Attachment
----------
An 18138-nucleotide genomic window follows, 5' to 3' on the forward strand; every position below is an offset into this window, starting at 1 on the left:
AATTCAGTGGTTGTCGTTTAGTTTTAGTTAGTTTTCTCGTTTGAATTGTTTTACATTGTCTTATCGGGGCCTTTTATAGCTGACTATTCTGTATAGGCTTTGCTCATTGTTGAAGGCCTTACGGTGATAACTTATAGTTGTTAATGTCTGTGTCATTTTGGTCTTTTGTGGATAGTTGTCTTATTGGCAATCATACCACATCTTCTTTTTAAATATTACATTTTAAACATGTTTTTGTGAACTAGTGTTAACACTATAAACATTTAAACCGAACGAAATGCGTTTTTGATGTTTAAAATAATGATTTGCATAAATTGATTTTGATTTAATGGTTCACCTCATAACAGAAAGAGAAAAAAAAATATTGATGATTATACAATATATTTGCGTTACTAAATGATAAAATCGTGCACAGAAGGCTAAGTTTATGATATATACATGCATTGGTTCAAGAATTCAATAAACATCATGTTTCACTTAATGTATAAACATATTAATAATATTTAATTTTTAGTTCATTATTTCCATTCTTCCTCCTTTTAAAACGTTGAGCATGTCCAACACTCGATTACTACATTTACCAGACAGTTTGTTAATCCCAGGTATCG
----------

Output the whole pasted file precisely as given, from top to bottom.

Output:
An 18138-nucleotide genomic window follows, 5' to 3' on the forward strand; every position below is an offset into this window, starting at 1 on the left:
AATTCAGTGGTTGTCGTTTAGTTTTAGTTAGTTTTCTCGTTTGAATTGTTTTACATTGTCTTATCGGGGCCTTTTATAGCTGACTATTCTGTATAGGCTTTGCTCATTGTTGAAGGCCTTACGGTGATAACTTATAGTTGTTAATGTCTGTGTCATTTTGGTCTTTTGTGGATAGTTGTCTTATTGGCAATCATACCACATCTTCTTTTTAAATATTACATTTTAAACATGTTTTTGTGAACTAGTGTTAACACTATAAACATTTAAACCGAACGAAATGCGTTTTTGATGTTTAAAATAATGATTTGCATAAATTGATTTTGATTTAATGGTTCACCTCATAACAGAAAGAGAAAAAAAAATATTGATGATTATACAATATATTTGCGTTACTAAATGATAAAATCGTGCACAGAAGGCTAAGTTTATGATATATACATGCATTGGTTCAAGAATTCAATAAACATCATGTTTCACTTAATGTATAAACATATTAATAATATTTAATTTTTAGTTCATTATTTCCATTCTTCCTCCTTTTAAAACGTTGAGCATGTCCAACACTCGATTACTACATTTACCAGACAGTTTGTTAATCCCAGGTATCG